A company can reduce its share capital in a number of ways under the Corporations Act 2001 – The two most common methods are:
- A share capital reduction; or
- A share buy-back.
The Corporations Act limits a company’s ability to reduce its share capital prior to the company being wound up. The main reason for this is to protect the interests of creditors who are faced with the principle of limited liability should the company become insolvent, but also acts to protect the interests of and ensure fairness between shareholders.
A share buy-back differs from a share capital reduction in that shareholders are not obliged to accept the company’s offer for a share buy-back. By contrast a share capital reduction can affect shareholders who voted against the decision.
A SHARE CAPITAL REDUCTION involves returning the money (although not always) that was originally paid by a shareholder to acquire shares, to that shareholder, while cancelling those shares.
Section256B of the Corporations Act 2001 states that a company may only reduce its share capital if the reduction:
- is fair and reasonable to the company's shareholders as a whole; and
- does not materially prejudice the company's ability to pay its creditors (although this is not relevant if the shares are cancelled for no consideration); and
- is approved by shareholders under section 256C.
A share capital reduction can be either:
- An equal reduction which may be passed by a simple majority, unless stated otherwise in the company’s constitution. This type of share capital reduction is one
- which relates only to ordinary shares;
- applies to each holder of ordinary shares in proportion to the number of ordinary shares they hold; and
- the terms of reduction are the same for each holder of ordinary shares; or
- A selective reduction which must be approved by either;
- a special resolution with no votes being cast in favour of the resolution by any person who is to receive consideration as part of the reduction or whose liability to pay amounts unpaid on shares is to be reduced, or by their associates; or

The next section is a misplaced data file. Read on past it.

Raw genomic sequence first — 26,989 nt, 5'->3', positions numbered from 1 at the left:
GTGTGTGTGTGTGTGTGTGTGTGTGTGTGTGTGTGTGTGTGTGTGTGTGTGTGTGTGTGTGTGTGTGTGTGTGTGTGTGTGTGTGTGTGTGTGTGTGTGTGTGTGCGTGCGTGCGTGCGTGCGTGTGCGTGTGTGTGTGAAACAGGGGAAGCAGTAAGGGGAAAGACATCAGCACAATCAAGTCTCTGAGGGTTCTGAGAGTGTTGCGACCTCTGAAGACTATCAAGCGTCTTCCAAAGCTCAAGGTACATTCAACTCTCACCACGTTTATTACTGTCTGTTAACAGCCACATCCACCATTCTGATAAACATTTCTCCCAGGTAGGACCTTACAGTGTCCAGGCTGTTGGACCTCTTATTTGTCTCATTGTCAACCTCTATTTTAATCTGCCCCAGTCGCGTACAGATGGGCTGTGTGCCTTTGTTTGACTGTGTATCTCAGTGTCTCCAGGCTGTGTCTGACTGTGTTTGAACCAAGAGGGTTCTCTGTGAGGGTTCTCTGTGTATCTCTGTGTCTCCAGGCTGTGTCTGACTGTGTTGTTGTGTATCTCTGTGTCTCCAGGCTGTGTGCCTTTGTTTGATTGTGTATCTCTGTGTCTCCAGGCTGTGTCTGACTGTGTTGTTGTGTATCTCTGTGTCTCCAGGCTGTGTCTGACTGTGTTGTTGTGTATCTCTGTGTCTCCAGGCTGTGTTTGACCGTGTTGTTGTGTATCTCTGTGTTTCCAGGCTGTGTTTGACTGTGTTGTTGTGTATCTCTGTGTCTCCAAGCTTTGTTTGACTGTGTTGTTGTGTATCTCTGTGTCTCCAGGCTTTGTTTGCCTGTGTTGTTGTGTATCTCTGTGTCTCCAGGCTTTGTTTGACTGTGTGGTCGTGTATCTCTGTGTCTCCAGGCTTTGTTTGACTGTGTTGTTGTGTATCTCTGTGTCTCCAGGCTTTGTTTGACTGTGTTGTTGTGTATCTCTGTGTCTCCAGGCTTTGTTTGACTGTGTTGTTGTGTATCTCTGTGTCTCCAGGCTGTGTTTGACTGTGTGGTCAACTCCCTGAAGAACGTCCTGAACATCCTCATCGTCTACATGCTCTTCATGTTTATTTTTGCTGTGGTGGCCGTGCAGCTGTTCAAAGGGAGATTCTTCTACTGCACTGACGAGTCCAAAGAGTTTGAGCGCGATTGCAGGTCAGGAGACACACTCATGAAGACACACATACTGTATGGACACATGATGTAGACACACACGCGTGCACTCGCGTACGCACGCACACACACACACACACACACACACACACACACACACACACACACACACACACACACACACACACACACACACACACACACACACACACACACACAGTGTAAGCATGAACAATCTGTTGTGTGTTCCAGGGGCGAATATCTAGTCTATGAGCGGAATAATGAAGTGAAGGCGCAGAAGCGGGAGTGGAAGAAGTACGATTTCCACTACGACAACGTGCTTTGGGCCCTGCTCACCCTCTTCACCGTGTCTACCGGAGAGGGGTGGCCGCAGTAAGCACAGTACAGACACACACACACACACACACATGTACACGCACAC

- a resolution agreed to by all ordinary members.
Further, if the reduction involves the cancellation of shares, the reduction must also be approved by a special resolution passed at a separate meeting of the members whose shares are to be cancelled.
This type of share capital reduction is one which relates to any other reduction where the criteria for an equal reduction are not met.
In either case, a Form 2560 Notification of reduction in share capital details must be lodged with ASIC along with notice of the meeting at which it is proposed to pass the resolution to reduce the share capital and any document relating to the reduction that will accompany the notice of the meeting sent to members. Notice must be no less than 29 days before the meeting for Public companies and 22 days for any other company. A single member is not required to give notice of a meeting, however will still be required to lodge a Form 2205 once the resolution is passed.
Once the decision has been made to reduce share capital, a Form 484 Change to company details must then be lodged with ASIC notifying them of the changes.
A SHARE BUY-BACK involves a company offering to purchase some or all of the shares of a shareholder. There are a number of different categories of share buy-back, the most common of which for non-listed companies are equal access and selective.
Section 257A states that a company may buy back its own shares if:
- the buy-back does not materially prejudice the company's ability to pay its creditors; and
- the company follows the procedures laid down in this Division – being Division 2 of Part 2J.1 of the Corporations Act.
An all access buy back is the simplest form of buy back and involves all ordinary shareholders receiving an identical offer to sell the same percentage of their shareholding back to the company. Different rules also apply between share buy-backs involving 10% or less of the total shares to be purchased within a twelve-month period, and share buy-backs involving over 10% (the 10/12 limit).
If the buyback is within the 10/12 limit then shareholder approval is not required, however, if a proposed share buy-back is over the 10/12 limit then it can only take place following passage of an ordinary resolution. Once these requirements have been complied with, and the share buy-back has been carried out, the company will need to notify ASIC of the change in share structure by lodging a Form 484.
A selective buyback occurs where identical offers are not made to every shareholder, for example where offers are only made to some members of the company. This type of buyback must either be:
- approved by all shareholders, or
- by a special resolution (requiring a 75% majority) of the members in which no vote is cast by selling shareholders or their associates. Selling shareholders may not vote in favour of a special resolution to approve a selective buy-back.
The 10/12 limit does not apply to this type of buy-back.
Where shareholder approval for a buy-back is required, a Form 280 Notification of share buy-back details must be lodged with ASIC before the notice of meeting and associated documentation is sent to shareholders. If the company wants to enter into the buy-back agreement within 14 days of lodging the Form 280, than it will also have to lodge a Form 281 Notice of intention to carry out a share buy-back.
Once these requirements have been complied with, and the share buy-back has been carried out, the company will need to notify ASIC of the change in share structure by lodging a Form 484.